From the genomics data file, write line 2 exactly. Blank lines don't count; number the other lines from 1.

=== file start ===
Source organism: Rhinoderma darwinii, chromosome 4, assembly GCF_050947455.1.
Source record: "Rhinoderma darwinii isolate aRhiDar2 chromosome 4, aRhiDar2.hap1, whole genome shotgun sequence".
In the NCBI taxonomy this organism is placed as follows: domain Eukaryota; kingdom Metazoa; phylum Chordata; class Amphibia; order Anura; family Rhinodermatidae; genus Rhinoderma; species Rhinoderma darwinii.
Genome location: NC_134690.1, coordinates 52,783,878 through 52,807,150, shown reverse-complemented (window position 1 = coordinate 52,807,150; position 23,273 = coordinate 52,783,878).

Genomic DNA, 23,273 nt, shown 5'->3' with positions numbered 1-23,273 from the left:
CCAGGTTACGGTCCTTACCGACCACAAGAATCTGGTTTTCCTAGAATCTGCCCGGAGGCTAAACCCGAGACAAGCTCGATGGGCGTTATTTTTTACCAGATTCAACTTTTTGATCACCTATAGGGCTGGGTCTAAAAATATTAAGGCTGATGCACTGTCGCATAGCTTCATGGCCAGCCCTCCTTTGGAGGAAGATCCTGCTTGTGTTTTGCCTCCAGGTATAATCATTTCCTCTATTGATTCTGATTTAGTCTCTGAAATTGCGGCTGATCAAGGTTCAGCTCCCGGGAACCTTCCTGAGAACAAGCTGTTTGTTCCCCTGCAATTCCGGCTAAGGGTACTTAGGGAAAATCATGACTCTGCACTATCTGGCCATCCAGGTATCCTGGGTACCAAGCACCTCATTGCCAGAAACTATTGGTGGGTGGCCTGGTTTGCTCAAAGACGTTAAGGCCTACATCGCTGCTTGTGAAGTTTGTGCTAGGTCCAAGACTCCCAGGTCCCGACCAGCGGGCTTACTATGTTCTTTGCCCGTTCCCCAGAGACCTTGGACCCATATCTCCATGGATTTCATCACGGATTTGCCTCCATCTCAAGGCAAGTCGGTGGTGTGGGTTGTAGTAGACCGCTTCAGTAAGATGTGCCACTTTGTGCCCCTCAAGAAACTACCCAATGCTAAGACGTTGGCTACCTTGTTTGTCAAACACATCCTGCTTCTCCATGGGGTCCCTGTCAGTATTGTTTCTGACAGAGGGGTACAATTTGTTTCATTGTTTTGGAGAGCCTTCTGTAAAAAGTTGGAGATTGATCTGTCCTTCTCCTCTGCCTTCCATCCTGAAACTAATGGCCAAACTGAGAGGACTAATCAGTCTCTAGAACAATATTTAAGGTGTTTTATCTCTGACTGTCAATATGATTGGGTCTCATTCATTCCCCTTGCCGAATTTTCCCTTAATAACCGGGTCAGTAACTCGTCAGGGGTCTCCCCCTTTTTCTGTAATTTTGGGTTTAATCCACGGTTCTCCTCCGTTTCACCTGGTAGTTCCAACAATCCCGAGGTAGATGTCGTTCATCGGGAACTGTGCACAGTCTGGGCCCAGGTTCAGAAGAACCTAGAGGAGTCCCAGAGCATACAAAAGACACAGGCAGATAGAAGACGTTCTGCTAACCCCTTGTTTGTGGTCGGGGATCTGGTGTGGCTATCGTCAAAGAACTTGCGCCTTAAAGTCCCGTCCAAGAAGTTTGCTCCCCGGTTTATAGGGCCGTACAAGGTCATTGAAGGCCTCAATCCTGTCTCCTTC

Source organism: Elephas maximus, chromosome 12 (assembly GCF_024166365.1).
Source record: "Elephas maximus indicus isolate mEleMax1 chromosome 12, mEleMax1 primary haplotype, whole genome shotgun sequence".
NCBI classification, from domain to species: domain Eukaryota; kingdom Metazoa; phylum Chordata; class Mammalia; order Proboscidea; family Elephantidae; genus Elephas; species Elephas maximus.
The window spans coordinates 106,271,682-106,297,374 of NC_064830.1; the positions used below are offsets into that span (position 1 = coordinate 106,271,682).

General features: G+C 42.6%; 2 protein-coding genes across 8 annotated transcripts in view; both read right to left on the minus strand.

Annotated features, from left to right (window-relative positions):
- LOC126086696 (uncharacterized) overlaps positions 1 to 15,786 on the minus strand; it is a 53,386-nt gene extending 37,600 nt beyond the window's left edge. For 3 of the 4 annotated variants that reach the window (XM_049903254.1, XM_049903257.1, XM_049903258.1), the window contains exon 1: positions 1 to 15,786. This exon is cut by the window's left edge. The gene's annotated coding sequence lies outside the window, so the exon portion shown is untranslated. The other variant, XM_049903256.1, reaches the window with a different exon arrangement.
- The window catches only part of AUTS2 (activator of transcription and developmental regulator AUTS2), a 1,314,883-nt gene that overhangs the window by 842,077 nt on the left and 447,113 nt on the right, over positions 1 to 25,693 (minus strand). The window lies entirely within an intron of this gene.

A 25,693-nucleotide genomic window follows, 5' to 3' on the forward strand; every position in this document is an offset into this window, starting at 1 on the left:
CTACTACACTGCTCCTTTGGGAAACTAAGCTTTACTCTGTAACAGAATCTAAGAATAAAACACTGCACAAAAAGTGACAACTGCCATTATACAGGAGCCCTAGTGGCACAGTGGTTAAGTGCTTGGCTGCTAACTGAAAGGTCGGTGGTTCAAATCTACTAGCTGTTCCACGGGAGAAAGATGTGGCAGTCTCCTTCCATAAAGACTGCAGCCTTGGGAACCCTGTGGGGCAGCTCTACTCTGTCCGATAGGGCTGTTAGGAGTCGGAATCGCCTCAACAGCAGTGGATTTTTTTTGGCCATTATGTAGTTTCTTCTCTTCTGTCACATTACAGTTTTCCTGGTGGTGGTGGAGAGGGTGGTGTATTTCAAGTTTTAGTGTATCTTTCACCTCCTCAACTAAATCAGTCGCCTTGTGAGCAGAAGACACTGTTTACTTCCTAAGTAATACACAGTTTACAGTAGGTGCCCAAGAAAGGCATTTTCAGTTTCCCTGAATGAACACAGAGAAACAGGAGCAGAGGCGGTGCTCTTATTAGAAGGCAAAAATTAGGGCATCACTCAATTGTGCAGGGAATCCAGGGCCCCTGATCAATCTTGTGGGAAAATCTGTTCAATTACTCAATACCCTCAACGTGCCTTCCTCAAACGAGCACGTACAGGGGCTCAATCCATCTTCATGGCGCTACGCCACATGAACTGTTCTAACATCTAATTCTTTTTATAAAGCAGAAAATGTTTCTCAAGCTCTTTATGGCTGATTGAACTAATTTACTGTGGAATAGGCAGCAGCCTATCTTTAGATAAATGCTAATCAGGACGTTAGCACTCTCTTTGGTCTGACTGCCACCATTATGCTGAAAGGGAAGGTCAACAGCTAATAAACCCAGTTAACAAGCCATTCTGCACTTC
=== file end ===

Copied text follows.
Source record: "Rhinoderma darwinii isolate aRhiDar2 chromosome 4, aRhiDar2.hap1, whole genome shotgun sequence".